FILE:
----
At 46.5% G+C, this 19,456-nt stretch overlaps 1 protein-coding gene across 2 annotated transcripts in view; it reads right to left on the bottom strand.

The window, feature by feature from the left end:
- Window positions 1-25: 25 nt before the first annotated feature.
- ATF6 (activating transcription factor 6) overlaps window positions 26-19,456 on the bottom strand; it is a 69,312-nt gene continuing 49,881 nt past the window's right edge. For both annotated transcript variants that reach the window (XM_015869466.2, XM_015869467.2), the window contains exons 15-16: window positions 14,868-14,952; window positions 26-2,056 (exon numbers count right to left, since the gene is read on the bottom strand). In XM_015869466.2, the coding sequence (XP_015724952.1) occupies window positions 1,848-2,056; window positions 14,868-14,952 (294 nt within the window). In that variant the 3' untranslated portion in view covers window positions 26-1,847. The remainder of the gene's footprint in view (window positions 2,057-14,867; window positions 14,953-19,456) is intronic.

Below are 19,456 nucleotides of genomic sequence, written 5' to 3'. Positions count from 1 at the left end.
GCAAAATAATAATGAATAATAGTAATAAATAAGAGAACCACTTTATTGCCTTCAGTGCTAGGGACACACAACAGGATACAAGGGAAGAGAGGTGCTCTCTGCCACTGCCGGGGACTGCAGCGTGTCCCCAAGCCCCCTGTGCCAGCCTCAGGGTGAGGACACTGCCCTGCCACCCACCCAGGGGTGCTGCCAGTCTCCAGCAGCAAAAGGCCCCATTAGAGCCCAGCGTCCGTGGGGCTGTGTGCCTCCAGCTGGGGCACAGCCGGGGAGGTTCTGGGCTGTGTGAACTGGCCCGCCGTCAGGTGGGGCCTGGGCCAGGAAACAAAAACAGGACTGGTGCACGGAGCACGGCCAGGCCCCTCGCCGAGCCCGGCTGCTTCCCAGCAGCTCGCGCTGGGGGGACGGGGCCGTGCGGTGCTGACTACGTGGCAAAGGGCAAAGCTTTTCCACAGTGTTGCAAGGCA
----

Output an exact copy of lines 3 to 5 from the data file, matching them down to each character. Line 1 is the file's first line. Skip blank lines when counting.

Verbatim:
- Window positions 1-25: 25 nt before the first annotated feature.
- ATF6 (activating transcription factor 6) overlaps window positions 26-19,456 on the bottom strand; it is a 69,312-nt gene continuing 49,881 nt past the window's right edge. For both annotated transcript variants that reach the window (XM_015869466.2, XM_015869467.2), the window contains exons 15-16: window positions 14,868-14,952; window positions 26-2,056 (exon numbers count right to left, since the gene is read on the bottom strand). In XM_015869466.2, the coding sequence (XP_015724952.1) occupies window positions 1,848-2,056; window positions 14,868-14,952 (294 nt within the window). In that variant the 3' untranslated portion in view covers window positions 26-1,847. The remainder of the gene's footprint in view (window positions 2,057-14,867; window positions 14,953-19,456) is intronic.

Below are 19,456 nucleotides of genomic sequence, written 5' to 3'. Positions count from 1 at the left end.